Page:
Table: Before the men are going to the synagogue on arav Pasah, they are setting the table. The tables used to be rounded from wood or copper. No table cloth was used. The food was put on top of the specially cleaned wood.


Put a layer of raddish with the big leaves. On top of it is placed parsley.  On top of that is placed another layer of lettuce (hazaroth). They fold three or four shemurah masa in a nice handkerchief and put in front of the head of the family . In the middle of the table, they put two or three bowls of duqeh in which (raisin sweetened water) was placed. Another two or three bowls of haroseth diluted with wine vinegar.  Then cumin seeds are placed in the bowl to make it look like straw inside the mortar in the haroseth (mortar). As the hachamim said. Then they add another bowl that has two pieces of meat. They are not careful to take just the bone. One piece is barbequed and one is the remnant of the qorban Pasah and one is the qoran Chagiga (fully cooked). Also an egg is placed on the table. The egg meant a lot to kids according to Chaim. They cover the table with a beautifal table cloth for Pasah and light the candles and get dressed in holiday clothes and go to the beth kenassath. In the mean time the women finish the house, get dreesed with jewelry, and dress their children with beautiful gold and silver.  Then they also light incense for the entire house.  They then prepare the glasses and the wine and wait in the room talking until the husband and the children return from the beth kenassath.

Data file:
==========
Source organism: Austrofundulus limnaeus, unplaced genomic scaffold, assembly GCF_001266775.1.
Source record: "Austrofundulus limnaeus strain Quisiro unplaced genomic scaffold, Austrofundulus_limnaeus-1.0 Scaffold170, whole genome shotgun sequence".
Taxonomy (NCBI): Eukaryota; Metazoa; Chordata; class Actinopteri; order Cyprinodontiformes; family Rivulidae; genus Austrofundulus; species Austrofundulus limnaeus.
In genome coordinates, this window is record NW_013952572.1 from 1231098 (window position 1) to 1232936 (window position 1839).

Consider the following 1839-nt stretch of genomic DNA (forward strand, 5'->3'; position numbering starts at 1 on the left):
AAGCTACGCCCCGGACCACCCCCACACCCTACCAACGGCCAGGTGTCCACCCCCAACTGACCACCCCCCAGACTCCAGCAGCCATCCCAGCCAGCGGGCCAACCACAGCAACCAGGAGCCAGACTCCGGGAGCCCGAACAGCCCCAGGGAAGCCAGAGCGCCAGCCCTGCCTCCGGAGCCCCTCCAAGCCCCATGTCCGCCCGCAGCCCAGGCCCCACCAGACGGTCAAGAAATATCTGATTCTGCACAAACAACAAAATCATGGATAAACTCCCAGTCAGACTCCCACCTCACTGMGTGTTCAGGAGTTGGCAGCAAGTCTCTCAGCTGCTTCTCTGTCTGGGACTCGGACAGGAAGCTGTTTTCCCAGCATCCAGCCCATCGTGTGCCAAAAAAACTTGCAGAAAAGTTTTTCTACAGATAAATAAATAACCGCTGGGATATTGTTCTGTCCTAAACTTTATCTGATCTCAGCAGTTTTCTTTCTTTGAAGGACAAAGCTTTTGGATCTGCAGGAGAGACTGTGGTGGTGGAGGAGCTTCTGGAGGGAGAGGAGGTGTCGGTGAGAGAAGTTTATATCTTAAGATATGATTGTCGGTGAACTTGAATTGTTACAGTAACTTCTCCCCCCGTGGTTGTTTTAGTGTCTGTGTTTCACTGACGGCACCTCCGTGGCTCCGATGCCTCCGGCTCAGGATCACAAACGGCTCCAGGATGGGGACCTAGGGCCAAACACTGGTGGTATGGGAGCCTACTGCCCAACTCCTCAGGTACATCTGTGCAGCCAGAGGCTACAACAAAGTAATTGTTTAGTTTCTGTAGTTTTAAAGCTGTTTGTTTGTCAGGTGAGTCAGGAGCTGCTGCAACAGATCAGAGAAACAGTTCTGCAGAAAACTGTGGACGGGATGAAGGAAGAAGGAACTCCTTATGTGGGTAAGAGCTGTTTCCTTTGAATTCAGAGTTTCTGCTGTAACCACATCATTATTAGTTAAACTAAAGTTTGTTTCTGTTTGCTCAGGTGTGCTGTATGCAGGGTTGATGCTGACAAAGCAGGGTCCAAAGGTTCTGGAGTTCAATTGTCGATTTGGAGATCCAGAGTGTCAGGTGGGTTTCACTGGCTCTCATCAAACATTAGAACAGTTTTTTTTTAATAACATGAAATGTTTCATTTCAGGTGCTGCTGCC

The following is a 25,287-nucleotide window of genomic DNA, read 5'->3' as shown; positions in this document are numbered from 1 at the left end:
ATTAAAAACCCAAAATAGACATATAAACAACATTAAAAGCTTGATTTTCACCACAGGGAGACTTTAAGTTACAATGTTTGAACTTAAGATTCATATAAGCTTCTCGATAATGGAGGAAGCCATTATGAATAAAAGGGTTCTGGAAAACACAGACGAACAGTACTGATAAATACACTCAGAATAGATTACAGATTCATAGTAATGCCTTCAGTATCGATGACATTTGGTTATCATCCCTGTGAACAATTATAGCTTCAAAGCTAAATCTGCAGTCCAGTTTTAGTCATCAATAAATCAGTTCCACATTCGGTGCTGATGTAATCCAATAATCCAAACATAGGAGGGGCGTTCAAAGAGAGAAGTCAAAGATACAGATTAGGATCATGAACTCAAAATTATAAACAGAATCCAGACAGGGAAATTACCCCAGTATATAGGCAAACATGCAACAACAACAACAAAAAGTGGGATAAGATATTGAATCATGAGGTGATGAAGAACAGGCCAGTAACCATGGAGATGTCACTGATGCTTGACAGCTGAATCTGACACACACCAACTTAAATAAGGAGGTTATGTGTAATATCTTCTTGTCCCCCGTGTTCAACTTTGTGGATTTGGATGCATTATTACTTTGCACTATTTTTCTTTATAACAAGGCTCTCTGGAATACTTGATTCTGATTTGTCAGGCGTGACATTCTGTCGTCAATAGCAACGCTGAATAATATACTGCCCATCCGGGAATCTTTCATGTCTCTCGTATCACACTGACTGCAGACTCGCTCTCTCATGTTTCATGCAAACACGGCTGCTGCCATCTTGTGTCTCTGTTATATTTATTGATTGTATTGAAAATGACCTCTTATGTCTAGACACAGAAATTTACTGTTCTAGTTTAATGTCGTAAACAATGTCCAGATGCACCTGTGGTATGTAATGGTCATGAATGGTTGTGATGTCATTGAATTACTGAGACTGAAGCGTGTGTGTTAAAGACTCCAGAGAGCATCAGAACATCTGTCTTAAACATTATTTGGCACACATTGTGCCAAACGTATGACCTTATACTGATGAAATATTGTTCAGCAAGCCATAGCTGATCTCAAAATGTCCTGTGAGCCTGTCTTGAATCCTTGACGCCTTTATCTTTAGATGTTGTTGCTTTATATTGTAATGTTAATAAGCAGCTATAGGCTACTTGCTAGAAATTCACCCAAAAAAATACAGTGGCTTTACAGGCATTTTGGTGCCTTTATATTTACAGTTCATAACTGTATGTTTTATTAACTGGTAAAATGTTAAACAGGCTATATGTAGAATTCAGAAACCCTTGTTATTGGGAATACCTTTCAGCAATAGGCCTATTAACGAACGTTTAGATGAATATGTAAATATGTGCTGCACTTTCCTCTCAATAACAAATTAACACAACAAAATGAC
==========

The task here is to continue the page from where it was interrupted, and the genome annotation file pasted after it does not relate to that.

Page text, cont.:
At the beth kenassath, the men waited for a minyan and prayed Minha and  started mizmorath Tehillim in a special holiday chant until all the congregation came to the beth kenassath. It is the same people that come all the time. Everyone knows everyone. It is the same people that come for daily and Shabbath prayers. There is no one that comes out of the blue. When it is filled … they sing the special mizmor of the hag in a special melody. They sing the song in a slow tempo with a natural harmony (similar to the old church music -gregorian chanting –lehavdil). They use the 5th and fourth and octives only. Everyone sings in his own comfortable range falling in to these 4, 5, and octives.